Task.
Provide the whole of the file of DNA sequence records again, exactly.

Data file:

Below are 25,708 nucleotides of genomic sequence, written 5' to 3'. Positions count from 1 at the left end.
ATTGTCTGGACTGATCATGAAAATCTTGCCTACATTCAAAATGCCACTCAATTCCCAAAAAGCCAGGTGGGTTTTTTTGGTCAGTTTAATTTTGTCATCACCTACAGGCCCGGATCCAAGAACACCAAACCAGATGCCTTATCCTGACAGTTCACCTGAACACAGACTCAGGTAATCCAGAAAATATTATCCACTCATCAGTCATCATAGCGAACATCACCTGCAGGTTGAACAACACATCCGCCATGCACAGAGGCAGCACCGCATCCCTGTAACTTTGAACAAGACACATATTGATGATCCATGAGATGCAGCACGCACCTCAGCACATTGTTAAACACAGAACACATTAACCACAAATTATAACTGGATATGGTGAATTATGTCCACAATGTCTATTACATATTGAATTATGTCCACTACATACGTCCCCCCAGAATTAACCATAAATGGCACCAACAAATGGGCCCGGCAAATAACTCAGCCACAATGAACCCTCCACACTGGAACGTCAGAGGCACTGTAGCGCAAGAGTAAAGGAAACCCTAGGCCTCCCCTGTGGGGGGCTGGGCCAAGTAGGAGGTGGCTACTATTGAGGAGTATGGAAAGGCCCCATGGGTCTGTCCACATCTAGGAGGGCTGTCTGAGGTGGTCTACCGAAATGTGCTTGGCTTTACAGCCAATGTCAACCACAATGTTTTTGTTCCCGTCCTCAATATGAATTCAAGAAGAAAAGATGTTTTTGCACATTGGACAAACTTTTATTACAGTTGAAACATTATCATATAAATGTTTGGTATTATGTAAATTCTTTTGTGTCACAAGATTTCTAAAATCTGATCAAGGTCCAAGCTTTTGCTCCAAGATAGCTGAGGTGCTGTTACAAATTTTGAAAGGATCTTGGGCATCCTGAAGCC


Below are 25,708 nucleotides of genomic sequence, written 5' to 3'. Positions count from 1 at the left end.
ATTGTCTGGACTGATCATGAAAATCTTGCCTACATTCAAAATGCCACTCAATTCCCAAAAAGCCAGGTGGGTTTTTTTGGTCAGTTTAATTTTGTCATCACCTACAGGCCCGGATCCAAGAACACCAAACCAGATGCCTTATCCTGACAGTTCACCTGAACACAGACTCAGGTAATCCAGAAAATATTATCCACTCATCAGTCATCATAGCGAACATCACCTGCAGGTTGAACAACACATCCGCCATGCACAGAGGCAGCACCGCATCCCTGTAACTTTGAACAAGACACATATTGATGATCCATGAGATGCAGCACGCACCTCAGCACATTGTTAAACACAGAACACATTAACCACAAATTATAACTGGATATGGTGAATTATGTCCACAATGTCTATTACATATTGAATTATGTCCACTACATACGTCCCCCCAGAATTAACCATAAATGGCACCAACAAATGGGCCCGGCAAATAACTCAGCCACAATGAACCCTCCACACTGGAACGTCAGAGGCACTGTAGCGCAAGAGTAAAGGAAACCCTAGGCCTCCCCTGTGGGGGGCTGGGCCAAGTAGGAGGTGGCTACTATTGAGGAGTATGGAAAGGCCCCATGGGTCTGTCCACATCTAGGAGGGCTGTCTGAGGTGGTCTACCGAAATGTGCTTGGCTTTACAGCCAATGTCAACCACAATGTTTTTGTTCCCGTCCTCAATATGAATTCAAGAAGAAAAGATGTTTTTGCACATTGGACAAACTTTTATTACAGTTGAAACATTATCATATAAATGTTTGGTATTATGTAAATTCTTTTGTGTCACAAGATTTCTAAAATCTGATCAAGGTCCAAGCTTTTGCTCCAAGATAGCTGAGGTGCTGTTACAAATTTTGAAAGGATCTTGGGCATCCTGAAGCC